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Last Updated: Friday, 21 January, 2005, 11:30 GMT
Sue's training diary: Part One
Breakfast's Sue Thearle
Run a marathon? Out of the question, was Sue's first reaction
She's never run a marathon before - and she's got a young baby.

So why on earth has Breakfast's Sue Thearle decided to run the London Marathon? Read her training diary to find out:

I'd always watched the London marathon with a mixture of intrigue and fear.

It is an annual ritual, a battle with my conscience - half of me besotted with the thought of running in the race - the other half very happy to cheer heartily from the comfort of my sofa, convinced the challenge of 26.2 miles wasn't for me.

I've always been keen on keeping fit. But running anything more than two miles, two or three times a week was beyond me.

That feeling was intensified when I had my first child at the end of 2003. How could I ever combine the rigours of marathon training with the enormous demands of being a working mum? It seemed like I had the perfect excuse.

So last autumn, when I was first asked to run in this year's race, I refused. Absolutely out of the question I replied. I can't do the training because I haven't got time and even if I did, how could I ever go from a two mile jogger to a marathon runner? Well with a little application and lots of determination you can.

A change of heart

After a couple of weeks of deliberation, and plenty of persuasion, I agreed to do it. It was a big decision simply because the commitment is so huge. But I agreed to do it for lots of reasons.

The prospect of raising money for my charity - Help the Hospices - is a massive factor. Appreciating your own health and helping those who aren't as lucky as you, is something I feel very strongly committed to.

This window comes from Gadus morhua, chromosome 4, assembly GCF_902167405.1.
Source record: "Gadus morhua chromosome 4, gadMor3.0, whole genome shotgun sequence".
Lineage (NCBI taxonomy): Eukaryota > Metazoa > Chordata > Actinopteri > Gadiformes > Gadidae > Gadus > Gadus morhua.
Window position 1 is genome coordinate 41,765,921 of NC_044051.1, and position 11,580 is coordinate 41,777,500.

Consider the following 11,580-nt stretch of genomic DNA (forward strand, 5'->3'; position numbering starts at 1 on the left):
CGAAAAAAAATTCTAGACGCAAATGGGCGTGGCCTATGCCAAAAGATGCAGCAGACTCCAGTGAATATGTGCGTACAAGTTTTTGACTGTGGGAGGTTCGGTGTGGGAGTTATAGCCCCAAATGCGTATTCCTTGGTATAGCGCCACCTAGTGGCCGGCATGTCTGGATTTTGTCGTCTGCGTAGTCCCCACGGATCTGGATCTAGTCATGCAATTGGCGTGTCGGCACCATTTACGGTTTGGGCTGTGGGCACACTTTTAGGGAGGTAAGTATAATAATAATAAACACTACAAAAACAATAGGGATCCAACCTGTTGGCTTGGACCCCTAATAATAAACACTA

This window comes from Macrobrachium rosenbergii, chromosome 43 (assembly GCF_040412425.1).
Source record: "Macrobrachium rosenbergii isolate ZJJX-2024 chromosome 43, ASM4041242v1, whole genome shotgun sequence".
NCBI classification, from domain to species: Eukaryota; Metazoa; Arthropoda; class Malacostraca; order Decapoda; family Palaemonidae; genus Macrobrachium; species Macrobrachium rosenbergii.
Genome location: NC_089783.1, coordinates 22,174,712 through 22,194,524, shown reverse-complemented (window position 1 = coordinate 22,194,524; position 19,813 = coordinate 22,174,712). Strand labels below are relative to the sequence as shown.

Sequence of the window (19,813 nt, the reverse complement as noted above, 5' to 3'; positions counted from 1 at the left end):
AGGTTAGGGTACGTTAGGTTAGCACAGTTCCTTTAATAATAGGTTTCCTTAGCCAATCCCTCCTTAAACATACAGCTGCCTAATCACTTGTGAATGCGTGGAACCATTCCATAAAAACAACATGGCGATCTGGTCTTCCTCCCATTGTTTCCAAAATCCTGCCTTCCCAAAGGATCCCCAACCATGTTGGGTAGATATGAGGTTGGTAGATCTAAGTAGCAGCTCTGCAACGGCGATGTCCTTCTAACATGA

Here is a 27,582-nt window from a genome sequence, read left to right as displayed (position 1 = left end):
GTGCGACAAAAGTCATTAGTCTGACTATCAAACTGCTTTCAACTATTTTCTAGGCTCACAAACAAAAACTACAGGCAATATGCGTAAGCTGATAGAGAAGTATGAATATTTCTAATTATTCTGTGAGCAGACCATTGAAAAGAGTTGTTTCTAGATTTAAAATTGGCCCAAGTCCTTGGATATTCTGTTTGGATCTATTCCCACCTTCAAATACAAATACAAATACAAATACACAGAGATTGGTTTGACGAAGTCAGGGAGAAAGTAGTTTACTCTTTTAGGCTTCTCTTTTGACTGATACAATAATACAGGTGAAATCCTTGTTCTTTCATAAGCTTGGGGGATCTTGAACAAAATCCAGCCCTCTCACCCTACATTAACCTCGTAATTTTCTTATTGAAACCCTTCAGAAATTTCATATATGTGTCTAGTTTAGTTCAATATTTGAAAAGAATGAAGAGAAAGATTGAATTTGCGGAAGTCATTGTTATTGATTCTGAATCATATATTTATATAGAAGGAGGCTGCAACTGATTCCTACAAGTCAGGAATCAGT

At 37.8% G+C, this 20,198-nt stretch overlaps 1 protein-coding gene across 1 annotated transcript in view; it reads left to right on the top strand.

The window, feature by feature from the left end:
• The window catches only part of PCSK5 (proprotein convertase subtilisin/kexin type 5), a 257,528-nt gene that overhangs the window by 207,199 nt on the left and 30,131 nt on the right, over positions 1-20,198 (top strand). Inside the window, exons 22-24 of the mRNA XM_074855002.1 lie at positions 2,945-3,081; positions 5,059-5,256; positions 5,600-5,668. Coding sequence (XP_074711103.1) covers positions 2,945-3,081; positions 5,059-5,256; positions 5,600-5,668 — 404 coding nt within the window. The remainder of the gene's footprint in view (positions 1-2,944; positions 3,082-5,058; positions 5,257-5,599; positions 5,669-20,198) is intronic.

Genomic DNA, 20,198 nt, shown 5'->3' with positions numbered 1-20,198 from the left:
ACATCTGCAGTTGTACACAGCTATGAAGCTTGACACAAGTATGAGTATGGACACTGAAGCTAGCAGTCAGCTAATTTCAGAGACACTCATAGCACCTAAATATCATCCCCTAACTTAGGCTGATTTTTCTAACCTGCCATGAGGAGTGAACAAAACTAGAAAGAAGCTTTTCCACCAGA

Being a part of such a special day is another attraction. Having seen at first hand the way the crowds support the runners and the way everyone gets caught up in the emotion of it all, is something I am really looking forward to.

Even in training, the sense of achievement is enormously satisfying. Watching my runs get longer and longer is a source of great pleasure and makes the aches and pains seem more bearable.

My husband has been fantastic - looking after our daughter while I go out running and he more than anyone has been key in reminding me of the health benefits of being marathon fit.

Friends and family too have rallied round - taking care of Holly so that my husband can accompany me on some of my longer runs. It really is a team effort and I must confess I am a convert.

Running has now become a pleasure rather than a chore and I can't wait to reach the start line. I don't want to run a fast time. I merely want to finish. To be able to say I ran a marathon and raised lots of money for charity will bring me great satisfaction for many years to come.

  • Scores of you e-mailed to enquire about becoming Sue's training partner. We shall be getting in touch with some of the most promising candidates shortly



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    08 Feb 02 |  Presenters


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